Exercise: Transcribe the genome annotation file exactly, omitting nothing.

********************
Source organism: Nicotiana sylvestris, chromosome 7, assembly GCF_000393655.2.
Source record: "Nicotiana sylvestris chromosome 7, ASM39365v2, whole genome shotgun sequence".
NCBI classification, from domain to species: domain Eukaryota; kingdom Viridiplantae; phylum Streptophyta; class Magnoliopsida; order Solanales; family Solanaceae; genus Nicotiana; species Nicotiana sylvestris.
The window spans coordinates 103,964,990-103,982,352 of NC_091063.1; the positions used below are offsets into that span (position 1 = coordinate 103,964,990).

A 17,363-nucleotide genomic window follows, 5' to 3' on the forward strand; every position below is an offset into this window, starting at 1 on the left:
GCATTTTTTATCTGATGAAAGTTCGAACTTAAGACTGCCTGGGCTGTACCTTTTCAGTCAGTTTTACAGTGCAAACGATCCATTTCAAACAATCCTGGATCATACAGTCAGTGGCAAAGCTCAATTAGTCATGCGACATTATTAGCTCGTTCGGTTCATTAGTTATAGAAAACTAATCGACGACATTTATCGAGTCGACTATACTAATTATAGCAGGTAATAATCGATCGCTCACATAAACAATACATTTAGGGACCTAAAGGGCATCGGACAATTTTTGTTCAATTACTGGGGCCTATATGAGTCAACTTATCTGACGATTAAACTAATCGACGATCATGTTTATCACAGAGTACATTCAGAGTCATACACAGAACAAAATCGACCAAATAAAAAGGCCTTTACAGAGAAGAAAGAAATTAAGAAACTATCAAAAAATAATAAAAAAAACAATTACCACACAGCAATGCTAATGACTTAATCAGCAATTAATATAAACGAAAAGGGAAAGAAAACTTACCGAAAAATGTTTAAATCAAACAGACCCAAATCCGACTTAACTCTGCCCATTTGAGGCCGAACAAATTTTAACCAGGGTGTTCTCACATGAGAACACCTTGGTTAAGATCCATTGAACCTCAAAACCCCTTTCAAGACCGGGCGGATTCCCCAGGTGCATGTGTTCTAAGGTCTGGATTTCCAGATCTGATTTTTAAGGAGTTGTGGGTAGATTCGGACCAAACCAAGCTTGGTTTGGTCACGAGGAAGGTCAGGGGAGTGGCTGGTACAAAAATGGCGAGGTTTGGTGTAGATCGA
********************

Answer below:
Source organism: Nicotiana sylvestris, chromosome 7, assembly GCF_000393655.2.
Source record: "Nicotiana sylvestris chromosome 7, ASM39365v2, whole genome shotgun sequence".
NCBI classification, from domain to species: domain Eukaryota; kingdom Viridiplantae; phylum Streptophyta; class Magnoliopsida; order Solanales; family Solanaceae; genus Nicotiana; species Nicotiana sylvestris.
The window spans coordinates 103,964,990-103,982,352 of NC_091063.1; the positions used below are offsets into that span (position 1 = coordinate 103,964,990).

A 17,363-nucleotide genomic window follows, 5' to 3' on the forward strand; every position below is an offset into this window, starting at 1 on the left:
GCATTTTTTATCTGATGAAAGTTCGAACTTAAGACTGCCTGGGCTGTACCTTTTCAGTCAGTTTTACAGTGCAAACGATCCATTTCAAACAATCCTGGATCATACAGTCAGTGGCAAAGCTCAATTAGTCATGCGACATTATTAGCTCGTTCGGTTCATTAGTTATAGAAAACTAATCGACGACATTTATCGAGTCGACTATACTAATTATAGCAGGTAATAATCGATCGCTCACATAAACAATACATTTAGGGACCTAAAGGGCATCGGACAATTTTTGTTCAATTACTGGGGCCTATATGAGTCAACTTATCTGACGATTAAACTAATCGACGATCATGTTTATCACAGAGTACATTCAGAGTCATACACAGAACAAAATCGACCAAATAAAAAGGCCTTTACAGAGAAGAAAGAAATTAAGAAACTATCAAAAAATAATAAAAAAAACAATTACCACACAGCAATGCTAATGACTTAATCAGCAATTAATATAAACGAAAAGGGAAAGAAAACTTACCGAAAAATGTTTAAATCAAACAGACCCAAATCCGACTTAACTCTGCCCATTTGAGGCCGAACAAATTTTAACCAGGGTGTTCTCACATGAGAACACCTTGGTTAAGATCCATTGAACCTCAAAACCCCTTTCAAGACCGGGCGGATTCCCCAGGTGCATGTGTTCTAAGGTCTGGATTTCCAGATCTGATTTTTAAGGAGTTGTGGGTAGATTCGGACCAAACCAAGCTTGGTTTGGTCACGAGGAAGGTCAGGGGAGTGGCTGGTACAAAAATGGCGAGGTTTGGTGTAGATCGA